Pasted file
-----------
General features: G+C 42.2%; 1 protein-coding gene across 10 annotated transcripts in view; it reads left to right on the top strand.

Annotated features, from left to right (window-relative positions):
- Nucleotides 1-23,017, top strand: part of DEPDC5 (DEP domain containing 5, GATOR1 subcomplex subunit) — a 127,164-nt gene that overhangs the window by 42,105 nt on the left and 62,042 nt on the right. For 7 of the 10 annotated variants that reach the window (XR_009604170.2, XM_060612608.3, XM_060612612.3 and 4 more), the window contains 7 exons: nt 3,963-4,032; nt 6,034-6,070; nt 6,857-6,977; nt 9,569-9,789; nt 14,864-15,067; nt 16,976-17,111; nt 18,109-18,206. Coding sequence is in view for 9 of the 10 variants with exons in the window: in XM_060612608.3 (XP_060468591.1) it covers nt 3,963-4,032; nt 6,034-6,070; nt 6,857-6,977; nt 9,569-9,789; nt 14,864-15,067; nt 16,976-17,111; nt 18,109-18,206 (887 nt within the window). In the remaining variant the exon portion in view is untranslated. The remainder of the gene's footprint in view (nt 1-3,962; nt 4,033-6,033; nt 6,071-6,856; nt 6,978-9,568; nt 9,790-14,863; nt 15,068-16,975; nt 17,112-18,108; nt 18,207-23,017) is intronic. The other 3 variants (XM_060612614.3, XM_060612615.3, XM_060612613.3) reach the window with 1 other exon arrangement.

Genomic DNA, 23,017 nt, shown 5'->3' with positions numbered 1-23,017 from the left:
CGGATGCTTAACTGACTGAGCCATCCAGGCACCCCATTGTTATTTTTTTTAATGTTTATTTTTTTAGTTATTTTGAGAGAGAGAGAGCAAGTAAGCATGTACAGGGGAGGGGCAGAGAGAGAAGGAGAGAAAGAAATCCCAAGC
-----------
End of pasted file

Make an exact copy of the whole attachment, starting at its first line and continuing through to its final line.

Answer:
General features: G+C 42.2%; 1 protein-coding gene across 10 annotated transcripts in view; it reads left to right on the top strand.

Annotated features, from left to right (window-relative positions):
- Nucleotides 1-23,017, top strand: part of DEPDC5 (DEP domain containing 5, GATOR1 subcomplex subunit) — a 127,164-nt gene that overhangs the window by 42,105 nt on the left and 62,042 nt on the right. For 7 of the 10 annotated variants that reach the window (XR_009604170.2, XM_060612608.3, XM_060612612.3 and 4 more), the window contains 7 exons: nt 3,963-4,032; nt 6,034-6,070; nt 6,857-6,977; nt 9,569-9,789; nt 14,864-15,067; nt 16,976-17,111; nt 18,109-18,206. Coding sequence is in view for 9 of the 10 variants with exons in the window: in XM_060612608.3 (XP_060468591.1) it covers nt 3,963-4,032; nt 6,034-6,070; nt 6,857-6,977; nt 9,569-9,789; nt 14,864-15,067; nt 16,976-17,111; nt 18,109-18,206 (887 nt within the window). In the remaining variant the exon portion in view is untranslated. The remainder of the gene's footprint in view (nt 1-3,962; nt 4,033-6,033; nt 6,071-6,856; nt 6,978-9,568; nt 9,790-14,863; nt 15,068-16,975; nt 17,112-18,108; nt 18,207-23,017) is intronic. The other 3 variants (XM_060612614.3, XM_060612615.3, XM_060612613.3) reach the window with 1 other exon arrangement.

Genomic DNA, 23,017 nt, shown 5'->3' with positions numbered 1-23,017 from the left:
CGGATGCTTAACTGACTGAGCCATCCAGGCACCCCATTGTTATTTTTTTTAATGTTTATTTTTTTAGTTATTTTGAGAGAGAGAGAGCAAGTAAGCATGTACAGGGGAGGGGCAGAGAGAGAAGGAGAGAAAGAAATCCCAAGC